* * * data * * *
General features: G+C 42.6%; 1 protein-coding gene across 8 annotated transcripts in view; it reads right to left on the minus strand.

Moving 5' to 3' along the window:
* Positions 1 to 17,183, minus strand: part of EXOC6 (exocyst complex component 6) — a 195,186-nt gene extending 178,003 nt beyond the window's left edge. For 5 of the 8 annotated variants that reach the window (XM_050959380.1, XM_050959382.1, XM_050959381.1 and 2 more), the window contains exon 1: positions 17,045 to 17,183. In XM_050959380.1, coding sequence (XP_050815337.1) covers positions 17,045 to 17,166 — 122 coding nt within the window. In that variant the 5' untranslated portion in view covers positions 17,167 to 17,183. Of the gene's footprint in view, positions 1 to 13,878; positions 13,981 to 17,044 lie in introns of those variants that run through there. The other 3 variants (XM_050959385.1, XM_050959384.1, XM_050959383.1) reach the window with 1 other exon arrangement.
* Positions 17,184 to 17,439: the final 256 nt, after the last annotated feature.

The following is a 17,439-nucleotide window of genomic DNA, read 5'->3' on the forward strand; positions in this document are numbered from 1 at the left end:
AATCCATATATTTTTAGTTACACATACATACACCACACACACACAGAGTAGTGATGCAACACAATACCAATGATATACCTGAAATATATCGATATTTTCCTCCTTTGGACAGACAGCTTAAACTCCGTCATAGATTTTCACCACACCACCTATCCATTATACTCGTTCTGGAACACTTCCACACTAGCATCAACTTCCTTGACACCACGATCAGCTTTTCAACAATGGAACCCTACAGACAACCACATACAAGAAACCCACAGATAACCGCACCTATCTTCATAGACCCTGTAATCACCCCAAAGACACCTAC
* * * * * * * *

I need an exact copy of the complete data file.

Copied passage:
General features: G+C 42.6%; 1 protein-coding gene across 8 annotated transcripts in view; it reads right to left on the minus strand.

Moving 5' to 3' along the window:
* Positions 1 to 17,183, minus strand: part of EXOC6 (exocyst complex component 6) — a 195,186-nt gene extending 178,003 nt beyond the window's left edge. For 5 of the 8 annotated variants that reach the window (XM_050959380.1, XM_050959382.1, XM_050959381.1 and 2 more), the window contains exon 1: positions 17,045 to 17,183. In XM_050959380.1, coding sequence (XP_050815337.1) covers positions 17,045 to 17,166 — 122 coding nt within the window. In that variant the 5' untranslated portion in view covers positions 17,167 to 17,183. Of the gene's footprint in view, positions 1 to 13,878; positions 13,981 to 17,044 lie in introns of those variants that run through there. The other 3 variants (XM_050959385.1, XM_050959384.1, XM_050959383.1) reach the window with 1 other exon arrangement.
* Positions 17,184 to 17,439: the final 256 nt, after the last annotated feature.

The following is a 17,439-nucleotide window of genomic DNA, read 5'->3' on the forward strand; positions in this document are numbered from 1 at the left end:
AATCCATATATTTTTAGTTACACATACATACACCACACACACACAGAGTAGTGATGCAACACAATACCAATGATATACCTGAAATATATCGATATTTTCCTCCTTTGGACAGACAGCTTAAACTCCGTCATAGATTTTCACCACACCACCTATCCATTATACTCGTTCTGGAACACTTCCACACTAGCATCAACTTCCTTGACACCACGATCAGCTTTTCAACAATGGAACCCTACAGACAACCACATACAAGAAACCCACAGATAACCGCACCTATCTTCATAGACCCTGTAATCACCCCAAAGACACCTAC